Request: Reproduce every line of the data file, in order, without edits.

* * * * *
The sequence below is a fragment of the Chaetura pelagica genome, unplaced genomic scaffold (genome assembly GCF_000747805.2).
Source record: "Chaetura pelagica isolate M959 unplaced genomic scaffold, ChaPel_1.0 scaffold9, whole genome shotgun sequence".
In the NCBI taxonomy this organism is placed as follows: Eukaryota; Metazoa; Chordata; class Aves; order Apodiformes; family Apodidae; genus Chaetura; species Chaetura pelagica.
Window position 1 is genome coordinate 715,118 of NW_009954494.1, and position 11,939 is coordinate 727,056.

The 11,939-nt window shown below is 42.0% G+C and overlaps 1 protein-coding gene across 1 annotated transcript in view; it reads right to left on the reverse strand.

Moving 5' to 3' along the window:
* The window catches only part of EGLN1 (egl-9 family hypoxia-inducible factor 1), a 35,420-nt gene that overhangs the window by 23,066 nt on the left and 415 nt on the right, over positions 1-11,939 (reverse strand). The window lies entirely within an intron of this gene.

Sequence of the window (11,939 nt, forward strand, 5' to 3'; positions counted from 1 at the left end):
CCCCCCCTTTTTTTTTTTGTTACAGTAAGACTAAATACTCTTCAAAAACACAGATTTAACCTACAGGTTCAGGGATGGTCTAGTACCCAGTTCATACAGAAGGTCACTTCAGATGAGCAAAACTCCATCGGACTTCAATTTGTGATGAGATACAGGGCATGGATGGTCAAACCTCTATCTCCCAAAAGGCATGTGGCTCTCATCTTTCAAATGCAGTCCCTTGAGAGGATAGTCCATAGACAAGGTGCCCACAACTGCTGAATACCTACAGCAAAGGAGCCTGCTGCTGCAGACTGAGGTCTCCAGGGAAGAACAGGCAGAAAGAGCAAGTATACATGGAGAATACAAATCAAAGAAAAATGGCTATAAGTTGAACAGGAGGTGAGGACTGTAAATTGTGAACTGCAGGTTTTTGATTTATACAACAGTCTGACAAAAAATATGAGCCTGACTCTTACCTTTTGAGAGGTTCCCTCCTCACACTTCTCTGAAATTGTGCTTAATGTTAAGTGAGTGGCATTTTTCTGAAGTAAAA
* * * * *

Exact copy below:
The sequence below is a fragment of the Chaetura pelagica genome, unplaced genomic scaffold (genome assembly GCF_000747805.2).
Source record: "Chaetura pelagica isolate M959 unplaced genomic scaffold, ChaPel_1.0 scaffold9, whole genome shotgun sequence".
In the NCBI taxonomy this organism is placed as follows: Eukaryota; Metazoa; Chordata; class Aves; order Apodiformes; family Apodidae; genus Chaetura; species Chaetura pelagica.
Window position 1 is genome coordinate 715,118 of NW_009954494.1, and position 11,939 is coordinate 727,056.

The 11,939-nt window shown below is 42.0% G+C and overlaps 1 protein-coding gene across 1 annotated transcript in view; it reads right to left on the reverse strand.

Moving 5' to 3' along the window:
* The window catches only part of EGLN1 (egl-9 family hypoxia-inducible factor 1), a 35,420-nt gene that overhangs the window by 23,066 nt on the left and 415 nt on the right, over positions 1-11,939 (reverse strand). The window lies entirely within an intron of this gene.

Sequence of the window (11,939 nt, forward strand, 5' to 3'; positions counted from 1 at the left end):
CCCCCCCTTTTTTTTTTTGTTACAGTAAGACTAAATACTCTTCAAAAACACAGATTTAACCTACAGGTTCAGGGATGGTCTAGTACCCAGTTCATACAGAAGGTCACTTCAGATGAGCAAAACTCCATCGGACTTCAATTTGTGATGAGATACAGGGCATGGATGGTCAAACCTCTATCTCCCAAAAGGCATGTGGCTCTCATCTTTCAAATGCAGTCCCTTGAGAGGATAGTCCATAGACAAGGTGCCCACAACTGCTGAATACCTACAGCAAAGGAGCCTGCTGCTGCAGACTGAGGTCTCCAGGGAAGAACAGGCAGAAAGAGCAAGTATACATGGAGAATACAAATCAAAGAAAAATGGCTATAAGTTGAACAGGAGGTGAGGACTGTAAATTGTGAACTGCAGGTTTTTGATTTATACAACAGTCTGACAAAAAATATGAGCCTGACTCTTACCTTTTGAGAGGTTCCCTCCTCACACTTCTCTGAAATTGTGCTTAATGTTAAGTGAGTGGCATTTTTCTGAAGTAAAA